Reversing liberalized Cuba travel policies implemented by the Obama administration, President Donald Trump has effectively banned independent travel to the island for Americans and prohibited U.S. citizens from staying at a long list of hotels and restaurants with connections to the Cuban military.

The restrictions — along with lower-than-expected demand even before the new rules went into place — have prompted several U.S. airlines to curtail or abandon their Cuba flights.

USA Today reported November 11, 2017 that the new policies restrict travel to a few narrow categories of travellers. So-called “people to people” travel — the least restrictive category — is still permitted, but such travellers must once again be accompanied by an authorised tour leader as before the Obama-era changes.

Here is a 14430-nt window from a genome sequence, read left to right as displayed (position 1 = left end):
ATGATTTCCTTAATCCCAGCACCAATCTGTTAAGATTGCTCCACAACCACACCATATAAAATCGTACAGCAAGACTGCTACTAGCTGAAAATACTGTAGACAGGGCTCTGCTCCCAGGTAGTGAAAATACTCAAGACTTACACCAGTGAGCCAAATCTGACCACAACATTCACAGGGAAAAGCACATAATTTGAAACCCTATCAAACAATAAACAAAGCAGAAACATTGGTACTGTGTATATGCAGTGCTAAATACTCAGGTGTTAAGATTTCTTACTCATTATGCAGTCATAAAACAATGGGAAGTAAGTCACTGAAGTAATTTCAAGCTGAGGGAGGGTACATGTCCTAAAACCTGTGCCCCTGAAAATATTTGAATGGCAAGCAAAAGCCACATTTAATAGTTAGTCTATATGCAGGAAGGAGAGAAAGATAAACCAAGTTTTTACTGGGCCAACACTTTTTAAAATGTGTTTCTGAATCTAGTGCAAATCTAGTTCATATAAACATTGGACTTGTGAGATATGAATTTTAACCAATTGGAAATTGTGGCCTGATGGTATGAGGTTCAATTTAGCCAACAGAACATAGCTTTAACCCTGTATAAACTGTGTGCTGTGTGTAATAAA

The list of 84 banned hotels includes 27 in Havana and 13 in the beach resort of Varadero.

CNBC reported on November 8, 2017 that Sun Country Airlines became the latest U.S. airline to abandon Cuba, relinquishing its right to fly from Minneapolis/St. Paul to the Cuban cities of Santa Clara and Matanzas “due to continued regulatory and market uncertainties.”

Previously, Silver Airways and Spirit Airways announced they were ending their Cuba flights, and American Airlines is reducing the number of its daily flights to the island from 13 to 9.